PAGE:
The Valley of Decision (1945)

111 or 118 mins | Romance | June 1945

Director:

Tay Garnett

Producer:

Edwin H. Knopf

Cinematographer:

Joseph Ruttenberg

Editor:

Blanche Sewell

Production Designers:

Cedric Gibbons, Paul Groesse

Production Company:

Metro-Goldwyn-Mayer Corp.
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HISTORY

According to a Feb 1943 HR news item, M-G-M paid $75,000 for the rights to Marcia Davenport's novel. A 21 Feb 1945 HR news item notes that George Cukor took over direction of added scenes from Tay Garnett when Garnett became ill. A pre-production news item in HR notes that John Hodiak was originally slated for the part played by Gregory Peck. The initial HR production chart for the film lists Hume Cronyn in the cast, but he did not appear in the released film. According to modern sources, Cronyn was originally cast in the part of "Ted Scott," but was later replaced by Marshall Thompson because Cronyn appeared too short when standing beside Peck in the film. Early HR production charts list Sara Allgood, Mary Philips and Edith Leach in the cast, and HR news items include Alec Craig, Dorothy Russell and Robert and Richard Ganieri in the cast. Allgood, Philips and Craig were not in the released film, and the appearance of Leach and Robert and Richard Ganieri has not been confirmed. Actor Dean Stockwell made his motion picture debut in the film. Greer Garson was nominated for an Academy Award for Best Actress, and Herbert Stothart was nominated for Best Scoring of a Dramatic or Comedy Picture. The film received Photoplay 's Best Picture award. On 20 Mar 1960, the CBS network aired a television version of The Valley of Decision, directed by Tom Donovan and starring Nancy Wickwier and Lloyd ... More Less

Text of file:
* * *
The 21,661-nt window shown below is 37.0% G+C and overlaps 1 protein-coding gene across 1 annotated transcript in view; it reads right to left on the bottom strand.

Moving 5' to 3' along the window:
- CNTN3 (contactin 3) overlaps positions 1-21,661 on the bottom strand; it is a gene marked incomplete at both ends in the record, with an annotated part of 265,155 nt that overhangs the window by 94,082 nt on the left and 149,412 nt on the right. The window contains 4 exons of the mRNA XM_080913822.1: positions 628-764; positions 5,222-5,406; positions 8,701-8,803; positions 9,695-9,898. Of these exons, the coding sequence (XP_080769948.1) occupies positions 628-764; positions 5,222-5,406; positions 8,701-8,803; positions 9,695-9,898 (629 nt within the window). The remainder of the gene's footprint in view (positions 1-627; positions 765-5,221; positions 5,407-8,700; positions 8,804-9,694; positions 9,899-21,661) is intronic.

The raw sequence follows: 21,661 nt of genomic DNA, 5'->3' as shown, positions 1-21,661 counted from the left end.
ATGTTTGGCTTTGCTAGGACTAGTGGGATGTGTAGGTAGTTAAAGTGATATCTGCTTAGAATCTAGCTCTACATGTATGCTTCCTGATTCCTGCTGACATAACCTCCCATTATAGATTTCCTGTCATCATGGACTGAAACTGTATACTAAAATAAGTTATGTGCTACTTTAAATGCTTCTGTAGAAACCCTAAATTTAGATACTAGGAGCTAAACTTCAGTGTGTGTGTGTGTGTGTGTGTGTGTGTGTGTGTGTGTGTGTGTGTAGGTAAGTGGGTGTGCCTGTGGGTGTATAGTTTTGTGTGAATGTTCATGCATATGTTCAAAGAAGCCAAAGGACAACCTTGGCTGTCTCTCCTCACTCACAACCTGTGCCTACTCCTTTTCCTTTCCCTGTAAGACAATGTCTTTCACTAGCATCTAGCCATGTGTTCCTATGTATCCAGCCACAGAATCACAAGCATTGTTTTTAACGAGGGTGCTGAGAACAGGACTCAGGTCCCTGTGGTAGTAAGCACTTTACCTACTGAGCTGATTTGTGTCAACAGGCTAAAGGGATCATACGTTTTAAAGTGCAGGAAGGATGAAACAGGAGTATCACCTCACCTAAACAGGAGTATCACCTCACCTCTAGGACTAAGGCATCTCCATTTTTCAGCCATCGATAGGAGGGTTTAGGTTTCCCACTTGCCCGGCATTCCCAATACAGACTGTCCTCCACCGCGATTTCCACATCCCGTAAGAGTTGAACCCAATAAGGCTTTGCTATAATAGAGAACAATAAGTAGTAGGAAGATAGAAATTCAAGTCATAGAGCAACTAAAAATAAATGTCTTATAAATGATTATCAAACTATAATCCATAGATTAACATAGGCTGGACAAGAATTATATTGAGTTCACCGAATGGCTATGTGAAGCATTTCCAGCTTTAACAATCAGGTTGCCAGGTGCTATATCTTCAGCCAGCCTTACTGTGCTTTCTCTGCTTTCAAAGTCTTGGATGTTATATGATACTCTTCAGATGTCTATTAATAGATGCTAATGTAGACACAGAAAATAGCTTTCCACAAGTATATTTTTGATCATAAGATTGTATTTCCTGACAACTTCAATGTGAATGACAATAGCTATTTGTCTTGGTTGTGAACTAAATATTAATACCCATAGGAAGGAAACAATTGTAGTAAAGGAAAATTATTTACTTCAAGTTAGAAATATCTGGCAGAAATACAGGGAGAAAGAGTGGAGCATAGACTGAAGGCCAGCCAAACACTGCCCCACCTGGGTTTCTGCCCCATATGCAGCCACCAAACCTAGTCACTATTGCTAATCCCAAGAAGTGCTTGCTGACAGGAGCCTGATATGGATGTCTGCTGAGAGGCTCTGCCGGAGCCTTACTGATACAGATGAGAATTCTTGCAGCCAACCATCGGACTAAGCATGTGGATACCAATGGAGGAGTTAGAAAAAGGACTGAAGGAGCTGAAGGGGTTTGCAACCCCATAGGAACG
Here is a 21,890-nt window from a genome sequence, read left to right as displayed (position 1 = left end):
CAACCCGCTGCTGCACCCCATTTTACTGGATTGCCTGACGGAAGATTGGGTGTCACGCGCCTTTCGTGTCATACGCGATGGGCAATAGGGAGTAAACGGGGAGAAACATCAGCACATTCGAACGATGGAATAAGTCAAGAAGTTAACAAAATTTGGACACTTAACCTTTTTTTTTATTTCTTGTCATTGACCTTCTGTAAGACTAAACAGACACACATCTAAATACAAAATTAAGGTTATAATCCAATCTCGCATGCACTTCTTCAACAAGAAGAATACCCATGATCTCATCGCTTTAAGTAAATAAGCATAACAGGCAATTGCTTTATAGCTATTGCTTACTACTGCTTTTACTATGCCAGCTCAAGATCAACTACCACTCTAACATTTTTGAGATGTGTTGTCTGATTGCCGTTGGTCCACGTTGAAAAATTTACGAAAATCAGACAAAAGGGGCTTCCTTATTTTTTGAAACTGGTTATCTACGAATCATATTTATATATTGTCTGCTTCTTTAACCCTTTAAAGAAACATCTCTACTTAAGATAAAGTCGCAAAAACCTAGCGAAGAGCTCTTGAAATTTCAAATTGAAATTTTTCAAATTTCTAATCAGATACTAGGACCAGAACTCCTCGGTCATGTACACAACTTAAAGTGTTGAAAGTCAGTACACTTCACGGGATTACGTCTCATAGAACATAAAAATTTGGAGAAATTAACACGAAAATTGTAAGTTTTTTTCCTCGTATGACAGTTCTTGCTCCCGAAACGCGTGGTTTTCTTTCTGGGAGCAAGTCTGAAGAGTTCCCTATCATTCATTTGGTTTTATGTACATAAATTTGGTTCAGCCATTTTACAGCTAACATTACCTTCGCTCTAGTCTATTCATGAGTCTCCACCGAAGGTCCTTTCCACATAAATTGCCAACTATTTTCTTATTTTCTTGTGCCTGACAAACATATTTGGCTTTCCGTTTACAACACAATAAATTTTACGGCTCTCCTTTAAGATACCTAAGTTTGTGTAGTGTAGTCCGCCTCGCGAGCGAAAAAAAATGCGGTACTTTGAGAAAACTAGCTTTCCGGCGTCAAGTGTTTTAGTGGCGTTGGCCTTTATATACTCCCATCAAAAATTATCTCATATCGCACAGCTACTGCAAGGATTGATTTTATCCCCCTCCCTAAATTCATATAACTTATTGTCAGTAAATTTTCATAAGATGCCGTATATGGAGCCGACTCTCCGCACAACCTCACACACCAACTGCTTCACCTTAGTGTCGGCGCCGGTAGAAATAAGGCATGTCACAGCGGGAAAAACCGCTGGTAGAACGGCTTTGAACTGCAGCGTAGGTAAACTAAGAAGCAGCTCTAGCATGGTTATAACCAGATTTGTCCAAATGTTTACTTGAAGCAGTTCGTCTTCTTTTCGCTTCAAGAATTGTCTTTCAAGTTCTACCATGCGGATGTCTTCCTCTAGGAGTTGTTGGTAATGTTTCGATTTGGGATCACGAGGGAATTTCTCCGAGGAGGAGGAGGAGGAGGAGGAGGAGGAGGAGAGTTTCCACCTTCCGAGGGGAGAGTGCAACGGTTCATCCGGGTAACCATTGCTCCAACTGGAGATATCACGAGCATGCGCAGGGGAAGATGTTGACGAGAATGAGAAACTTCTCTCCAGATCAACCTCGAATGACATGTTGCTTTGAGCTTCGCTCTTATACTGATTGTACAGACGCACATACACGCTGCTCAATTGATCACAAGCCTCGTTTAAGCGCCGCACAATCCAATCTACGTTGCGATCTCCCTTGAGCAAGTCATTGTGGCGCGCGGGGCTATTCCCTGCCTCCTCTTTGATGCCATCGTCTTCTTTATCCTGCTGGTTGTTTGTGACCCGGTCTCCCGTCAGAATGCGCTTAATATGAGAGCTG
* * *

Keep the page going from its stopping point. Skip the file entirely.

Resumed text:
According to a Feb 1943 HR news item, M-G-M paid $75,000 for the rights to Marcia Davenport's novel. A 21 Feb 1945 HR news item notes that George Cukor took over direction of added scenes from Tay Garnett when Garnett became ill. A pre-production news item in HR notes that John Hodiak was originally slated for the part played by Gregory Peck. The initial HR production chart for the film lists Hume Cronyn in the cast, but he did not appear in the released film. According to modern sources, Cronyn was originally cast in the part of "Ted Scott," but was later replaced by Marshall Thompson because Cronyn appeared too short when standing beside Peck in the film. Early HR production charts list Sara Allgood, Mary Philips and Edith Leach in the cast, and HR news items include Alec Craig, Dorothy Russell and Robert and Richard Ganieri in the cast. Allgood, Philips and Craig were not in the released film, and the appearance of Leach and Robert and Richard Ganieri has not been confirmed. Actor Dean Stockwell made his motion picture debut in the film. Greer Garson was nominated for an Academy Award for Best Actress, and Herbert Stothart was nominated for Best Scoring of a Dramatic or Comedy Picture. The film received Photoplay 's Best Picture award. On 20 Mar 1960, the CBS network aired a television version of The Valley of Decision, directed by Tom Donovan and starring Nancy Wickwier and Lloyd Bridges. More Less

SOURCE CITATIONS
SOURCE
DATE
PAGE
Box Office
21 Apr 1945.
---
Daily Variety
10 Apr 45
p. 3.
Film Daily
10 Apr 45
p. 6.
Hollywood Reporter
2 Feb 43
p. 1.
Hollywood Reporter
28 Aug 44
p. 4.